Man giving a thumbs upWe've heard from many of you that you believe you've experienced age discrimination as you search for a job even though the ADEA was passed to protect people from ageism. In today's post, we offer tips that may help you avoid age discrimination during your job search.

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Ageism: Yes, It Exists

Mar 12, 2019

Man giving a thumbs upWe've heard from many of you that you believe you've experienced age discrimination as you search for a job. Unfortunately, in 2017 — 50 years after the Age Discrimination in Employment Act (ADEA) was passed — there were more than 18,000 complaints of age discrimination filed with the U.S. Equal Employment Opportunity Commission (EEOC). So yes, after all these years, ageism still exists.

That's the bad news. But let's look at some good news and discuss what you can do to counteract ageism in your search for employment or in the workplace.

The good news

As you may have read, the U.S. is currently experiencing its lowest unemployment rate in 18 years. This means employers have to look at candidates that they might have previously overlooked, such as older workers. In addition, research from the National Council on Aging has shown that these workers have lower absentee and turnover rates than younger workers.

In fact, according to a 2018 report by the EEOC, "Today's experienced workers are healthier, more educated, and working and living longer than previous generations. Age-diverse teams and workforces can improve employee engagement, performance, and productivity. Experienced workers have talent that our economy cannot afford to waste."

What can you do?

The ADEA protects individuals who are 40 years of age or older from employment discrimination based on age. The ADEA's protections apply to both employees and job applicants.

The ADEA protects individuals who are 40 years of age or older from employment discrimination based on age. The ADEA's protections apply to both employees and job applicants.

Let's face it, we cannot change our age. But what we can do is focus on countering assumptions employers have about age and ability and highlighting the strengths and skills you bring to a job role. Here are a few ideas.

  1. Look at your resume
    1. Keep it under 2 pages at the most, focusing on the most recent 10 to 15 years. If you haven't worked in a while, follow these tips on addressing gaps in employment.
    2. Include your social media profile so an employer can see that you're comfortable with the technology.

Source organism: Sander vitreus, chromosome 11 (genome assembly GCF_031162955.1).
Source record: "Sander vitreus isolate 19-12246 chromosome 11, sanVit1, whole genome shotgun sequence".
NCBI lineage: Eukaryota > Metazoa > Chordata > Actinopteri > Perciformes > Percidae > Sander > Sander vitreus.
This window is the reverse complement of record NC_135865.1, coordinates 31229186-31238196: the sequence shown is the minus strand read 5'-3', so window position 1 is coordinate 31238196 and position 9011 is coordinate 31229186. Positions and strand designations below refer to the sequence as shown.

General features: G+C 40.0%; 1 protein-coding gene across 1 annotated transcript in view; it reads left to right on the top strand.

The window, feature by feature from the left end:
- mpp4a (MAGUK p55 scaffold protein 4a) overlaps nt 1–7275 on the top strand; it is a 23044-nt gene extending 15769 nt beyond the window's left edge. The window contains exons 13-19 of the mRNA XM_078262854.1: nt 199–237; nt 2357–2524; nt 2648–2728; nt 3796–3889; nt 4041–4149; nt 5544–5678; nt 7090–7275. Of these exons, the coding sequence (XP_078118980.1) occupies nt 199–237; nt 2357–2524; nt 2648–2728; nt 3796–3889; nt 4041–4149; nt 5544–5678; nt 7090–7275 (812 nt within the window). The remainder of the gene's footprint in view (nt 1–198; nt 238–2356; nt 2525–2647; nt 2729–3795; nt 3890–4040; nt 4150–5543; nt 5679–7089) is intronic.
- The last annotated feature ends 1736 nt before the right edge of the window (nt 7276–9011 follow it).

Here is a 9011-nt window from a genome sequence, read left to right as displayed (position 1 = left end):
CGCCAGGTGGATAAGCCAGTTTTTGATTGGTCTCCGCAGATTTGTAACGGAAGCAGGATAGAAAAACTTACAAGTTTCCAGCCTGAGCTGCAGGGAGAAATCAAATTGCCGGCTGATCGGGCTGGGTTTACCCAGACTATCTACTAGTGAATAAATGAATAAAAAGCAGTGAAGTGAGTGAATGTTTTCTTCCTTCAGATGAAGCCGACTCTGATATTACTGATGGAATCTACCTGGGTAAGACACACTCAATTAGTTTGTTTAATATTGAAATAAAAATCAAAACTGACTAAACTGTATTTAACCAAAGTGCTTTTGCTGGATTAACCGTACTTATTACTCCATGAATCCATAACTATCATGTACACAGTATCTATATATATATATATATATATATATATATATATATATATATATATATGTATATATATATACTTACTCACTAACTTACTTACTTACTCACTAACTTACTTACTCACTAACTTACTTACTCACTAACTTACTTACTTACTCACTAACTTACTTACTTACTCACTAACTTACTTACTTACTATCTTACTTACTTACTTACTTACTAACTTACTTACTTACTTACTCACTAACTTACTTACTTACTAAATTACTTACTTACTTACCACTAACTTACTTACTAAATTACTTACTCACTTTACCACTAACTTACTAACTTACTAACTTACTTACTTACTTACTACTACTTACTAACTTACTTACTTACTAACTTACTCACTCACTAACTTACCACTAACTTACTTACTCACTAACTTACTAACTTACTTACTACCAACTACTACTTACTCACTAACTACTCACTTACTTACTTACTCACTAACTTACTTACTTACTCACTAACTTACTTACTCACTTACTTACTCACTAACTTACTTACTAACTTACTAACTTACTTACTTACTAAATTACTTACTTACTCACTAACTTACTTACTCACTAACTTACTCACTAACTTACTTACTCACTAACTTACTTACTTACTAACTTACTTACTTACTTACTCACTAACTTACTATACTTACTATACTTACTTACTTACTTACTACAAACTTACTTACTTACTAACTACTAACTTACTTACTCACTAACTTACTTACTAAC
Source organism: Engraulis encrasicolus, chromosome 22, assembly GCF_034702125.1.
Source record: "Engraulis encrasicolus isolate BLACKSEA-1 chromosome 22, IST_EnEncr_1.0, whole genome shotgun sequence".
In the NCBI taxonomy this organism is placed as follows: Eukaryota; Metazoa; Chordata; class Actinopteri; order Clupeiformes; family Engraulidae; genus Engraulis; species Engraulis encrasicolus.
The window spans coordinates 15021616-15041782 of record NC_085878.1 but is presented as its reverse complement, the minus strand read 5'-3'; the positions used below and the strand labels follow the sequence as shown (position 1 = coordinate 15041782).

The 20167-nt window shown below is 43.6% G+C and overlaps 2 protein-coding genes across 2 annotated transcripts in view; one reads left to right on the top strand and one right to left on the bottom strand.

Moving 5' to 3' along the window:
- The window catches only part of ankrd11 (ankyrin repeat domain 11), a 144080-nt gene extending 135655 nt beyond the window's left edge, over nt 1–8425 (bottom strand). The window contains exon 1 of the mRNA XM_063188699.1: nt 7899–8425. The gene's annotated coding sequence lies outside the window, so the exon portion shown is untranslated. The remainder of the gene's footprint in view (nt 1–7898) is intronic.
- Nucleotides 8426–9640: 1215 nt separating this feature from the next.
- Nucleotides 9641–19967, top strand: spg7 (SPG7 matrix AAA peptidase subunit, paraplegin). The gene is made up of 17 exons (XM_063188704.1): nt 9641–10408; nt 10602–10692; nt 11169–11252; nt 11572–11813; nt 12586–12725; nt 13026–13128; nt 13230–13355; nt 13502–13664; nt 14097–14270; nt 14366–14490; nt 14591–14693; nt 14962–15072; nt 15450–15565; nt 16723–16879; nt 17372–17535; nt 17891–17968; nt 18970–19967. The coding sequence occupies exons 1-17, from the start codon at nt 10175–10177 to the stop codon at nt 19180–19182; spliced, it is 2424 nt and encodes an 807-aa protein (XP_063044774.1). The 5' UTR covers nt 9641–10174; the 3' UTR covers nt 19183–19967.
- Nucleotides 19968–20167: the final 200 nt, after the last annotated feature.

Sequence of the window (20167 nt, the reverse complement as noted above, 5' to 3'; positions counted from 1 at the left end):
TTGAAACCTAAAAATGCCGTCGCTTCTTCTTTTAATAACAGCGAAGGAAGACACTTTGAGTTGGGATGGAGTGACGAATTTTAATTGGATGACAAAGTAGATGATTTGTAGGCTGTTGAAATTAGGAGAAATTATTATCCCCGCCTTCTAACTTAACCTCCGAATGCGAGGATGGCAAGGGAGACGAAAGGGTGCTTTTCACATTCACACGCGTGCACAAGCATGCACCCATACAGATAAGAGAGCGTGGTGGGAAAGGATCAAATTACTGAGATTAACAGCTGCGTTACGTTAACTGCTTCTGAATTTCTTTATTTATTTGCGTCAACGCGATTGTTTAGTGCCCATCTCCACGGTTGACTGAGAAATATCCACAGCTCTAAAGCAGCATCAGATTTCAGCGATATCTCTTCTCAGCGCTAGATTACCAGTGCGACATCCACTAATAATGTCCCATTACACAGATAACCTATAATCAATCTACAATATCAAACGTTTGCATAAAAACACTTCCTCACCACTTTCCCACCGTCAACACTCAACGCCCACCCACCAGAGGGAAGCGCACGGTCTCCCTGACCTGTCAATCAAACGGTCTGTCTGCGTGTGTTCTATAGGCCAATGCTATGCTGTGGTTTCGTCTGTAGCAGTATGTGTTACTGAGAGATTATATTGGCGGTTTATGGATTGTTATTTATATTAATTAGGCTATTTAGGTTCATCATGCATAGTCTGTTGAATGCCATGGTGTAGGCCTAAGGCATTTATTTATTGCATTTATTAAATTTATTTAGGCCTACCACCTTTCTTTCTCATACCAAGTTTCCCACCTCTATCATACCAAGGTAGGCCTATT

3. Take out phrases like "30 years of experience" in your summary.
    4. Focus and quantify your accomplishments rather than listing tasks or responsibilities. For example, instead of saying "I was responsible for purchasing," you might say "I saved the company $XX by obtaining volume discounts for purchases."
  2. Make sure your LinkedIn profile is professional and up to date.
  3. Use your personal network and online research to find companies whose culture is right for you. Some companies, for example start-ups, are more likely to be staffed by younger workers, but others value experience in jobs such as managers, analysts, customer advocates, sales etc.
  4. Make sure you're current in your industry — and the tech that it uses — and that you're aware of the latest trends.
  5. Be prepared with examples of your previous engagement in work and willingness to achieve your employer's goals.
  6. Pay attention to your appearance. Avoiding dated styles and opting for clean, neat, and simple clothing and minimal accessories may help interviewers focus on your skills and experience.

 Finally, remember your attitude is everything. If you act motivated, happy and enthusiastic, people will pick up on your positive attitude. An upbeat personality makes you a more attractive candidate.

Filing a charge

If you think you've experienced age discrimination, you may consider filing a charge with the EEOC. A charge of discrimination is a signed statement asserting an employer or another employment entity, like a union or labor organization, engaged in employment discrimination and requests that the EEOC take action. This is the first, and necessary, step if you're considering filing an ageism lawsuit. Generally speaking, you have 180 days to file a charge.

You can learn more about filing a charge and what you can expect once you file from the EEOC's website.

About Ticket to Work

Social Security's Ticket to Work (Ticket) program supports career development for people ages 18 through 64 who receive Social Security disability benefits (SSI or SSDI) and want to work. The Ticket program is free and voluntary. It helps people with disabilities move toward financial independence and connects them with the services and support they need to succeed in the workforce.

Learn more

To learn more about the Ticket program, call the Ticket to Work Help Line at 1-866-968-7842 or 1-866-833-2967 (TTY) Monday through Friday, 8 a.m. to 8 p.m. ET. Ask a representative to send you a list of service providers or find providers on your own with the Ticket program Find Help tool.

Learn more

To learn more about the Ticket program, call the Ticket to Work Help Line at 1-866-968-7842 or 1-866-833-2967 (TTY) Monday through Friday, 8 a.m. to 8 p.m. ET. Ask a representative to send you a list of service providers or find providers on your own with the Ticket program Find Help tool.

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